From Buffalo, New York area Congressman Brian Higgins
Posted January 9th, 2019 on Niagara At Large
Statement By Congressman Brian Higgins in Response to President Trump’s Remarks
Buffalo, N.Y. – Congressman Brian Higgins (NY-26) issued the following statement in response to President Trump’s speech on border security and his shutdown of the federal government:
“The only crisis is the one manufactured by this President. In causing this government shutdown, President Trump is holding federal workers and programs hostage to advance a political agenda.
“The President’s proposal to potentially use emergency authority to bypass Congress and reprogram funds for the wall, which the public does not support and Mexico will never pay for, while those who patrol our borders are not getting paid for the work they are doing because of the President’s obstinance, is shameful. Continue reading
Monday, January 7th, 2019 from 4 to 6 p.m.
An Invite from Citizens Campaigning to Save the Thundering Waters Forest in Niagara Falls
Posted January 4th, 2019 on Niagara At Large
- When: January 7th, 4pm -6pm
- Where: Mahtay Café on St. Paul Street in downtown St Catharines
- What: Thundering Waters Letter Writing and Web Film Debut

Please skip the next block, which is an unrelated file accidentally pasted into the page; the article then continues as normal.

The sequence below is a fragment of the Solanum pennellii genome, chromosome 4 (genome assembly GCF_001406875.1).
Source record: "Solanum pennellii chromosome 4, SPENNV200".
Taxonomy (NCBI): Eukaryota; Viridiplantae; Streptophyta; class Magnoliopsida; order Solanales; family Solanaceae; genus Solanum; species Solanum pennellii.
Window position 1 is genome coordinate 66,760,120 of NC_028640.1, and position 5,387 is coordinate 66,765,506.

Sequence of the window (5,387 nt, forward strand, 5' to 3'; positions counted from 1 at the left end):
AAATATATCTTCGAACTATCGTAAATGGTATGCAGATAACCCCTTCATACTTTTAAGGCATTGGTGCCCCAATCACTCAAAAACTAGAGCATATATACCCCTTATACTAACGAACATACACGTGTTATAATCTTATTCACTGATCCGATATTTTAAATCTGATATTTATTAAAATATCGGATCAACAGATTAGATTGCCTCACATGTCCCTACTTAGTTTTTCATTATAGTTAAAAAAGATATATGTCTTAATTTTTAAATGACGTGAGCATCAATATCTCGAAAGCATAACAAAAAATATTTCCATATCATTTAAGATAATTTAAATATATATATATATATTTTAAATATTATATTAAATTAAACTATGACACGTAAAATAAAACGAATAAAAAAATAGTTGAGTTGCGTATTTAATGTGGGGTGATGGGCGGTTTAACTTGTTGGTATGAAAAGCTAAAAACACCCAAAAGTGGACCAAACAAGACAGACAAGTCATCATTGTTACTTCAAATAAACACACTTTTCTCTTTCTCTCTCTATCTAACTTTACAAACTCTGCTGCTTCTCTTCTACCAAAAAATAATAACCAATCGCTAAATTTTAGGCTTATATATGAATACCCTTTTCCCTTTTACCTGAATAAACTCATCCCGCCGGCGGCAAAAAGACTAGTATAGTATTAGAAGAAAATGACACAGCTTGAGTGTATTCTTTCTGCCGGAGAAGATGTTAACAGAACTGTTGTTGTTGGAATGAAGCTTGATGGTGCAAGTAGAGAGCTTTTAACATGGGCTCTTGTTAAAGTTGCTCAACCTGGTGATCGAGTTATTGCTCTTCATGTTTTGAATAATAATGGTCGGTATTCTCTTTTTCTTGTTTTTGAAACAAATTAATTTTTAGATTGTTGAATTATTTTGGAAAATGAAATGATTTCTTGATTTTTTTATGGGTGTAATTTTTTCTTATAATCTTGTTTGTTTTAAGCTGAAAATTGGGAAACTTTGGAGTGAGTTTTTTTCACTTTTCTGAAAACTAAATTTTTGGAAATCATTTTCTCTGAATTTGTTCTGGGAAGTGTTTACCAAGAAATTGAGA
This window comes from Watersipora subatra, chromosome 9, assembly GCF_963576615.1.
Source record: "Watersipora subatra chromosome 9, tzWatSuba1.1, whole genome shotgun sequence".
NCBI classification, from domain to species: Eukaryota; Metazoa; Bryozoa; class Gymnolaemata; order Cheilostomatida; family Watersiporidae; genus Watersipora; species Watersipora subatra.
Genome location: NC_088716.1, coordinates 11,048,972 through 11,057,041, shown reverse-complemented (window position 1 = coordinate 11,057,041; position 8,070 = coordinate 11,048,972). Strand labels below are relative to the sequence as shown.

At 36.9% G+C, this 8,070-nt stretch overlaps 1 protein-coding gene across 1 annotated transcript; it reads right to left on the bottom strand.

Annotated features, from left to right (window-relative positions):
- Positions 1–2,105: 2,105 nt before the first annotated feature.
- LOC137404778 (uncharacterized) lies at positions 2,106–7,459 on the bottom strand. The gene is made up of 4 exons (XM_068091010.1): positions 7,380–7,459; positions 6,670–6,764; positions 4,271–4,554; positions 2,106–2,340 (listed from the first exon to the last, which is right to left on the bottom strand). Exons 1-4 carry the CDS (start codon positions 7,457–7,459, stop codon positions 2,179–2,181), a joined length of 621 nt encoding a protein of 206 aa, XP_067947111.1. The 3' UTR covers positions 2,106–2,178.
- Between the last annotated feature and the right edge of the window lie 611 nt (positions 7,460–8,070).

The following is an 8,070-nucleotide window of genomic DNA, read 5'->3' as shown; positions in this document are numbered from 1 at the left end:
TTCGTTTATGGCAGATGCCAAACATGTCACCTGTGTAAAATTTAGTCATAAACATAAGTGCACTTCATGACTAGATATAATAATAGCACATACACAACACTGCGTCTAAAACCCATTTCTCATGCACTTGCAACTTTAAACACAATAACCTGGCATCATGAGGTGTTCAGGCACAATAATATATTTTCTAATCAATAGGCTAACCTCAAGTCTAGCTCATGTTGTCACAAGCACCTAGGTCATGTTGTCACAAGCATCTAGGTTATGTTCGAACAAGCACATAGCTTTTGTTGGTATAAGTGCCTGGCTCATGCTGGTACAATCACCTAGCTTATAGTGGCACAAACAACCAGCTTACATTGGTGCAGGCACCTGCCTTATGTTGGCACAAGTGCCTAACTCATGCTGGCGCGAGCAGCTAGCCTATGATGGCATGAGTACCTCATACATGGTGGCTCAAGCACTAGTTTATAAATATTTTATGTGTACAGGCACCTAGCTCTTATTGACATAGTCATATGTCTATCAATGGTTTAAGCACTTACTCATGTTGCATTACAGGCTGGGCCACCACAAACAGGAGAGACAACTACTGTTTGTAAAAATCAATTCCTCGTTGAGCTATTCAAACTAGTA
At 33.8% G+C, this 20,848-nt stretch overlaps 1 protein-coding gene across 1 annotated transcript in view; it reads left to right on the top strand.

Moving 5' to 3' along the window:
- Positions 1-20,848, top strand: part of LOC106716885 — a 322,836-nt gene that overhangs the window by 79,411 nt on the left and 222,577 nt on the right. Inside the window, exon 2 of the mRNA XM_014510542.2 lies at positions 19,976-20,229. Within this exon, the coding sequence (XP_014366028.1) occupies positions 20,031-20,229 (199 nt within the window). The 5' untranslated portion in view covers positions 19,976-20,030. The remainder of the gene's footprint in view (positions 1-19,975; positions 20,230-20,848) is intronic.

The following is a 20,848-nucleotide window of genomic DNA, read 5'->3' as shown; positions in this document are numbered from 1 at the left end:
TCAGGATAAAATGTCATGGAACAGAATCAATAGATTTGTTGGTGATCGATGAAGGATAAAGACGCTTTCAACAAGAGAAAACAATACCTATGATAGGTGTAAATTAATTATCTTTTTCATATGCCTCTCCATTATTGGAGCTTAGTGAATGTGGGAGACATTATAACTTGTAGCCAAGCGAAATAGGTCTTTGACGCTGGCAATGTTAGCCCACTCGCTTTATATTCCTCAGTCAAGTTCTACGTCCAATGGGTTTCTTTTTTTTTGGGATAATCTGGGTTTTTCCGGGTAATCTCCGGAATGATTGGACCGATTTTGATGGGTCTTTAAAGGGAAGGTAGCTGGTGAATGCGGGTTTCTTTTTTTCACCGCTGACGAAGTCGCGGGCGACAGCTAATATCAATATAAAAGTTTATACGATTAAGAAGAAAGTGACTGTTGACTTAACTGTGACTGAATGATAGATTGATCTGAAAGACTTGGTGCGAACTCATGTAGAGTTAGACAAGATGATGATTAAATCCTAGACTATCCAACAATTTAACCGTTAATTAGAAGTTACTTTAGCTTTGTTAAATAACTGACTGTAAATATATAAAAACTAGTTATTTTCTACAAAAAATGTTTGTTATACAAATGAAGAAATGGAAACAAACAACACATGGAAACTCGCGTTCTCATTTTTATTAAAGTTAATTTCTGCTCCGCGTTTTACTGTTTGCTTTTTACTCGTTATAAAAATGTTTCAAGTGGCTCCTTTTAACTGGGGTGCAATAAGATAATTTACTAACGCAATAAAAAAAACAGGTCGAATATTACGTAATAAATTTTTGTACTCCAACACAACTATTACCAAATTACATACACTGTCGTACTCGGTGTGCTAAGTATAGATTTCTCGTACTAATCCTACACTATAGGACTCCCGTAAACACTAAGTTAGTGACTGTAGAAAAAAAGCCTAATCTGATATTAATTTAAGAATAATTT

Niagara area citizens have been fighting to save wetlands like this provincially significant one – on lands targeted for development – in Thundering Waters Forest in Niagara Falls. The lands fall within the Niagara River watershed in the Great Lakes basin. File photo
St Catharines, Ontario – Community organizers will be hosting a letter writing campaign and info session about the damage to protected wetlands in Niagara Falls by Gr Can Inc. Mike Enns, a local film maker, will be debuting his web video about the damage and the public is welcome to join us to learn and help protect what little natural spaces are left in Niagara. Continue reading
New gender analysis suggests that executive bonus pay has little to do with ‘merit’
A New Report from the Canadian Centre for Policy Alternatives
Posted January 3rd, 2019 on Niagara At Large
Ottawa, Ontario —Canada’s 100 highest paid CEOs netted 197 times more than the average worker made in 2017, earning the average yearly wage ($50,759) before lunch on Jan. 2, according to a new report from the Canadian Centre for Policy Alternatives (CCPA).
The report shows the country’s 100 highest paid CEOs on the S&P/TSX Composite index made an average of $10 million in 2017, slightly less than last year’s report but still the second highest amount since the CCPA has been keeping track. Continue reading
A Comment from a Niagara At Large reader that is well worth taking into the New Year
Posted December 31st, 2018 on Niagara At Large
We live in a time when more than possibly ever before, the technical fix takes precedence over the human touch.
Walls and fences are used to control the movement of people. “Friends” on Facebook and Twitter feeds take the place of face-to-face interactions with people in what are left of the places that serve as communities.
So it is not unusual that so much attention has been placed on installing some kind of fencing or security barriers on the Burgoyne Bridge in St. Catharines to prevent more people who feel down on life from jumping off. Continue reading